- The 41 RCTs included in the final analysis of this study represented a total of 2,843 patients randomly assigned to either CBT or a placebo condition:
- Findings revealed that overall, people randomised to CBT, as opposed to placebo, demonstrated significant improvements to target disorder symptoms (Hedges’ g = 0.56, p < 0.0001)
- CBT was also found to significantly improve anxiety symptoms, depression, and quality of life, although the effect sizes were reportedly smaller (Hedges’ g = 0.56, 0.38 and 0.31, respectively)
- Of the 41 studies included, only 24 collected follow-up data, but the pattern of results was similar to that obtained at post-treatment:
- At follow-up, individuals treated with CBT also showed improvements in:
- disorder specific symptoms (Hedges’ g = 0.47, p < 0.0001),
- anxiety symptoms (Hedges’ g = 0.42, p < 0.0001),
- depression (Hedges’ g = 0.29, p < 0.0001),
- and quality of life (Hedges’ g = 0.15, p < 0.05)
- At follow-up, individuals treated with CBT also showed improvements in:
- Interestingly, the greatest effect sizes were reported for OCD, GAD, and acute stress disorder (Hedges’ g = 0.87–1.13), with smaller effects identified for PTSD, SAD, and PD (Hedges’ g = 0.39–0.48).
- Effect sizes were not found to be moderated by sample characteristics (e.g., race, sex, sample size, and medication use) or study characteristics (e.g., number of CBT sessions, type of placebo, publication date, and risk of bias). However, results revealed that patients suffering from PTSD and/or SAD responded more effectively to individual CBT treatment, as opposed to group treatment (Hedges’ g: individual CBT = 0.54 vs. group CBT = 0.16).
This was a replication of a prior meta-analysis (Hofmann & Smits, 2008), aimed at updating the existing evidence on the efficacy of CBT for anxiety and related disorders. The study revealed that, since 2008, 16 randomised placebo-controlled trials of CBT for the treatment of anxiety related disorders have been published. Taken together with the evidence published prior to 2008, it was reported that patients randomised to CBT demonstrated significant improvements to their target symptoms, both at post-treatment and follow-up. In addition, CBT improved other nonspecific symptoms, such as patient anxiety, depression, and quality of life. Not only does this suggest that CBT results in an amelioration of symptoms immediately after treatment, but also that this is maintained several months after treatment has ended, and that it extends beyond symptoms specific to the disorder being treated.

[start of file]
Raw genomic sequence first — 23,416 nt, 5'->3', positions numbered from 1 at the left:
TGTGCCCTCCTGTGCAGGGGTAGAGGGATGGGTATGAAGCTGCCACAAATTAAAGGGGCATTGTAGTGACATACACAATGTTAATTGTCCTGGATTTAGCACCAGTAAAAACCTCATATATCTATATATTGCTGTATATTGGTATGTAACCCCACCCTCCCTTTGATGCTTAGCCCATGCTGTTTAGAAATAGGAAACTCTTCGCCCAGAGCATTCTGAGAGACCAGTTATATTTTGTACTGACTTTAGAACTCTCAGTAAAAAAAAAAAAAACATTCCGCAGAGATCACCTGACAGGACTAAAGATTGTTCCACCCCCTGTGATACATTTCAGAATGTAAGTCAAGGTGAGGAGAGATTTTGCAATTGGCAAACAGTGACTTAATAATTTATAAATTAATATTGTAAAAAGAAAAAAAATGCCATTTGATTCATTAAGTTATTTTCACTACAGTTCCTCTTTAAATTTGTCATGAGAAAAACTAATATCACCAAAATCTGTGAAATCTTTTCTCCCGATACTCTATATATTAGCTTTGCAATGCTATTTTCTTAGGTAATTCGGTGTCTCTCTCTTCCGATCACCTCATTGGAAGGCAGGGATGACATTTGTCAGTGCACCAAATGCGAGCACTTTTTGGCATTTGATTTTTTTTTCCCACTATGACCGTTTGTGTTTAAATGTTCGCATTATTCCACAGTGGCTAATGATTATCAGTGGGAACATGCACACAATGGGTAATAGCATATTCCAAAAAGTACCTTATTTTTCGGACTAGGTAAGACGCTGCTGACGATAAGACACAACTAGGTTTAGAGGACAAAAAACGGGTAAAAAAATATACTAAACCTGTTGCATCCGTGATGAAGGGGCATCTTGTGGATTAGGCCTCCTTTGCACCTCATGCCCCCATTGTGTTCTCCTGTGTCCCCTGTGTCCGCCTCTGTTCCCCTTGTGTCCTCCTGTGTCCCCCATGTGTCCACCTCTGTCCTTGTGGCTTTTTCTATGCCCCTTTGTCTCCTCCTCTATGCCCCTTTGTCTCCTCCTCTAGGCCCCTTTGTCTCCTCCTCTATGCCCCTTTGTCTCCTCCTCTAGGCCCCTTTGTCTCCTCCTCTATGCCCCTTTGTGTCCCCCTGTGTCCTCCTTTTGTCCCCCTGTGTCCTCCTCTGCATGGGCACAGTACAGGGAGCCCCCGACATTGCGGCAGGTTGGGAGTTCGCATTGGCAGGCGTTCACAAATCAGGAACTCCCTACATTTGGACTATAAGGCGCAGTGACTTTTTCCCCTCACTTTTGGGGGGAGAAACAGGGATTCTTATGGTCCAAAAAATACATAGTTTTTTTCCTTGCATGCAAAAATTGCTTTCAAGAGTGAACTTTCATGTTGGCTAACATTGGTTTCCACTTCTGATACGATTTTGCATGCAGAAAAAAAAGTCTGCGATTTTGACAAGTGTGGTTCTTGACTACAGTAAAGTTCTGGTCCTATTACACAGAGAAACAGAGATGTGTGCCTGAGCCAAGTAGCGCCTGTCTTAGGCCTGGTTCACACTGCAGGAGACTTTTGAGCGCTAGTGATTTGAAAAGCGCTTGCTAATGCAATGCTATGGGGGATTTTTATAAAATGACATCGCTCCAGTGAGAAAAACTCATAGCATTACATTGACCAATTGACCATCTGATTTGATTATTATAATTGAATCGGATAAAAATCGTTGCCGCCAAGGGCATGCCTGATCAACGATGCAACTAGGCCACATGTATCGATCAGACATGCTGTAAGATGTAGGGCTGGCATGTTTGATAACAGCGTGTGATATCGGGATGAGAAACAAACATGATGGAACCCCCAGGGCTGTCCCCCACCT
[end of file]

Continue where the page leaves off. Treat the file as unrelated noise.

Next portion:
Strengths and limitations
This was an important study, as it both replicated and updated the only meta-analysis ever published on randomised placebo-controlled trials of CBT for anxiety-related disorders (Hofmann & Smiths, 2008). By seeking to include all relevant RCTs ever published, the study was able to ensure a large sample size of 2,843 patients, which allowed for interesting questions to be answered through moderation analyses.
Despite this, the majority of studies included in the final analysis did not comprise of very diverse samples; findings cannot be generalised to all populations, and instead, should serve as an encouragement for others to incorporate more heterogenous groups into future RCTs. In addition, this meta-analysis revealed that very few trials (16 of 41, or 39%) have used intent to treat analyses within their study designs, and that missing data is not always properly dealt with. Therefore, future studies should also endeavour to make use of intent to treat analyses and to process missing data in an appropriate manner.
Finally, although authors state that the present study included sufficient trials with follow-up data (24 of 41, or 59%), the mean follow-up period was of 5.6 months, which is not particularly long. More RCTs collecting follow-up measures of longer time periods are needed to properly ascertain the maintenance efficacy of CBT for anxiety-related disorders.
Implications for practice
This study provided a much-needed update of a prior meta-analysis; the results are also in line with the preceding study, as they suggest that CBT is an efficacious treatment for anxiety-related disorders. This is particularly true for OCD, GAD, and acute stress disorder. Nonetheless, future work is needed to establish more effective treatments for other related disorders, especially PTSD, SAD, and PD.
Conflicts of interest
No conflicts to declare.